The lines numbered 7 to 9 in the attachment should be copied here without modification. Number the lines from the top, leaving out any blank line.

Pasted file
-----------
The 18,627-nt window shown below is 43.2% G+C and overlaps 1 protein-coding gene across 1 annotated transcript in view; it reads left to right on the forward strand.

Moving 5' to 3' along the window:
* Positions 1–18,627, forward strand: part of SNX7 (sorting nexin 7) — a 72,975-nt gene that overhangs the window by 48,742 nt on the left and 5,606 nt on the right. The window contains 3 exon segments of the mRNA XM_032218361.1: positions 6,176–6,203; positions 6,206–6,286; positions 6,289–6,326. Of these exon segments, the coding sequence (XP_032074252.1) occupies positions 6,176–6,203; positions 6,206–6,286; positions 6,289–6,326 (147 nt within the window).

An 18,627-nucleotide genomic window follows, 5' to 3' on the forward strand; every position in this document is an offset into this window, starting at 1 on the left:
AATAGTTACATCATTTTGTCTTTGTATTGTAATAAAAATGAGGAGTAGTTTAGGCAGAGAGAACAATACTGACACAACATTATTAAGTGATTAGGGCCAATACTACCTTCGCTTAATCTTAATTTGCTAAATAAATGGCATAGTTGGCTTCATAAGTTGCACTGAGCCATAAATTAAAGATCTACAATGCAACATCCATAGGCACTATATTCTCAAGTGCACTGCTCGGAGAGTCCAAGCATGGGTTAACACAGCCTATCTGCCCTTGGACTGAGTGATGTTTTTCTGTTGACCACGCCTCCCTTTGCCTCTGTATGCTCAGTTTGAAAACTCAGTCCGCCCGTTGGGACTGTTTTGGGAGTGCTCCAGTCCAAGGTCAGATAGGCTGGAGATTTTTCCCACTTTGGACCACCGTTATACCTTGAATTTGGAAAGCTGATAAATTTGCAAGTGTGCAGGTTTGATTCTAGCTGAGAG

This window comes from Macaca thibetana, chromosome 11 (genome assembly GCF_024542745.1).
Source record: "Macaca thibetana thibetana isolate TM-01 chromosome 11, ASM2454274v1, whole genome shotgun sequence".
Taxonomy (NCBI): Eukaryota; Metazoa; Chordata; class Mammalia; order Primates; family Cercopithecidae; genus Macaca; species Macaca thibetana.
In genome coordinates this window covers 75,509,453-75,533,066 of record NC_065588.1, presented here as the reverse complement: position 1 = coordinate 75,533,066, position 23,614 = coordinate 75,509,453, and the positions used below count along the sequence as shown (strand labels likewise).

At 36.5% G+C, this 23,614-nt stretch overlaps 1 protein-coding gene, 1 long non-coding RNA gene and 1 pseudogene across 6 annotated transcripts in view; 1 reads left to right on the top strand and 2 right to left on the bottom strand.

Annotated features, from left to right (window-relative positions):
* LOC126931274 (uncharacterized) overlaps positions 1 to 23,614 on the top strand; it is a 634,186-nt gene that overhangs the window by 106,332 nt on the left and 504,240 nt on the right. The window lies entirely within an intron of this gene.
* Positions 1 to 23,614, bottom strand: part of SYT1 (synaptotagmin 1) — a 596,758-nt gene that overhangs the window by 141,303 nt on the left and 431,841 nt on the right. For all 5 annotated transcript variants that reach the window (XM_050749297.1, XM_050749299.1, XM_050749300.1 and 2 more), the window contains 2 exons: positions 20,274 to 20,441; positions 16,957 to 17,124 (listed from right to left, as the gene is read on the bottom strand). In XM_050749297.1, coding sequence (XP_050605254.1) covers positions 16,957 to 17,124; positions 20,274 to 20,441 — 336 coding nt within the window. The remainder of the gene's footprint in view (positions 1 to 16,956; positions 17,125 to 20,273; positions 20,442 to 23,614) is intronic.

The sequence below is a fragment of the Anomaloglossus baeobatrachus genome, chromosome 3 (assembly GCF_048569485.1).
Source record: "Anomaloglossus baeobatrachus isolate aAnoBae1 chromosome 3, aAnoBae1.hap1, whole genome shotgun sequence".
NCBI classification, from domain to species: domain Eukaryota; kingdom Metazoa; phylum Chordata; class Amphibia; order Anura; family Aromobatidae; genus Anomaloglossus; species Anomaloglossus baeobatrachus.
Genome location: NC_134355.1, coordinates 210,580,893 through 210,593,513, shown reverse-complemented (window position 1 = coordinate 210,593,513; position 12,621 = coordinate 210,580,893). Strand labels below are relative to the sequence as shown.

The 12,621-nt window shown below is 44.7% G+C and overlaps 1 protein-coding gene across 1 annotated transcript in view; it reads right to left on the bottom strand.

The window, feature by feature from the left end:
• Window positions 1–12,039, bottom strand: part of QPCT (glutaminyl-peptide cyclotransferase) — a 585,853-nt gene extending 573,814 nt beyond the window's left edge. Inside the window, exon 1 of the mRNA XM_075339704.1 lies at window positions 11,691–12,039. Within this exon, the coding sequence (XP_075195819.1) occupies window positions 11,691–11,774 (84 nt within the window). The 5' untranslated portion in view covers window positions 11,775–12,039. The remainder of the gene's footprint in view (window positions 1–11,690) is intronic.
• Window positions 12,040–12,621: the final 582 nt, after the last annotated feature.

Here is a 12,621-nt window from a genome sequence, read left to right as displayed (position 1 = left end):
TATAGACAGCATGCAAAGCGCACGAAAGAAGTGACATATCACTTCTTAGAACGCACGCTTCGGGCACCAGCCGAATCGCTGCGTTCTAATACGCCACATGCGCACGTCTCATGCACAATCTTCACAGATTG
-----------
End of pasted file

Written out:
Source record: "Macaca thibetana thibetana isolate TM-01 chromosome 11, ASM2454274v1, whole genome shotgun sequence".
Taxonomy (NCBI): Eukaryota; Metazoa; Chordata; class Mammalia; order Primates; family Cercopithecidae; genus Macaca; species Macaca thibetana.
In genome coordinates this window covers 75,509,453-75,533,066 of record NC_065588.1, presented here as the reverse complement: position 1 = coordinate 75,533,066, position 23,614 = coordinate 75,509,453, and the positions used below count along the sequence as shown (strand labels likewise).